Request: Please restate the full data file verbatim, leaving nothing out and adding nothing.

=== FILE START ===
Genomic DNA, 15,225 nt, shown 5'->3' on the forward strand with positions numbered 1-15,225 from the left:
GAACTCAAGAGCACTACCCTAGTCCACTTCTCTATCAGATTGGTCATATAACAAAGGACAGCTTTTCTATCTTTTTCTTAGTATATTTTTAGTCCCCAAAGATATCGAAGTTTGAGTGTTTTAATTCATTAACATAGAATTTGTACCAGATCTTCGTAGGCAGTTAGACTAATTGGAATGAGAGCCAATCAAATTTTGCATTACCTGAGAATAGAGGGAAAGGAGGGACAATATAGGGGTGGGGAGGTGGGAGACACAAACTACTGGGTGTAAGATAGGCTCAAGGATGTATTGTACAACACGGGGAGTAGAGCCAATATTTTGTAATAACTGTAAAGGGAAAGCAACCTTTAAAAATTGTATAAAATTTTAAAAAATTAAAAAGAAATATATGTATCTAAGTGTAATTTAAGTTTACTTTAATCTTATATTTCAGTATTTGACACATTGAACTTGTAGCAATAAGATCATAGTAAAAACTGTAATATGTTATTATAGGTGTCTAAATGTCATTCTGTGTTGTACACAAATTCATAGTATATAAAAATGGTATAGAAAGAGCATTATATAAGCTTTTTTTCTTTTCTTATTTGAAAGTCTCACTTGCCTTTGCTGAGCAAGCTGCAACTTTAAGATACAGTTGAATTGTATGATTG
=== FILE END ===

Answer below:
Genomic DNA, 15,225 nt, shown 5'->3' on the forward strand with positions numbered 1-15,225 from the left:
GAACTCAAGAGCACTACCCTAGTCCACTTCTCTATCAGATTGGTCATATAACAAAGGACAGCTTTTCTATCTTTTTCTTAGTATATTTTTAGTCCCCAAAGATATCGAAGTTTGAGTGTTTTAATTCATTAACATAGAATTTGTACCAGATCTTCGTAGGCAGTTAGACTAATTGGAATGAGAGCCAATCAAATTTTGCATTACCTGAGAATAGAGGGAAAGGAGGGACAATATAGGGGTGGGGAGGTGGGAGACACAAACTACTGGGTGTAAGATAGGCTCAAGGATGTATTGTACAACACGGGGAGTAGAGCCAATATTTTGTAATAACTGTAAAGGGAAAGCAACCTTTAAAAATTGTATAAAATTTTAAAAAATTAAAAAGAAATATATGTATCTAAGTGTAATTTAAGTTTACTTTAATCTTATATTTCAGTATTTGACACATTGAACTTGTAGCAATAAGATCATAGTAAAAACTGTAATATGTTATTATAGGTGTCTAAATGTCATTCTGTGTTGTACACAAATTCATAGTATATAAAAATGGTATAGAAAGAGCATTATATAAGCTTTTTTTCTTTTCTTATTTGAAAGTCTCACTTGCCTTTGCTGAGCAAGCTGCAACTTTAAGATACAGTTGAATTGTATGATTG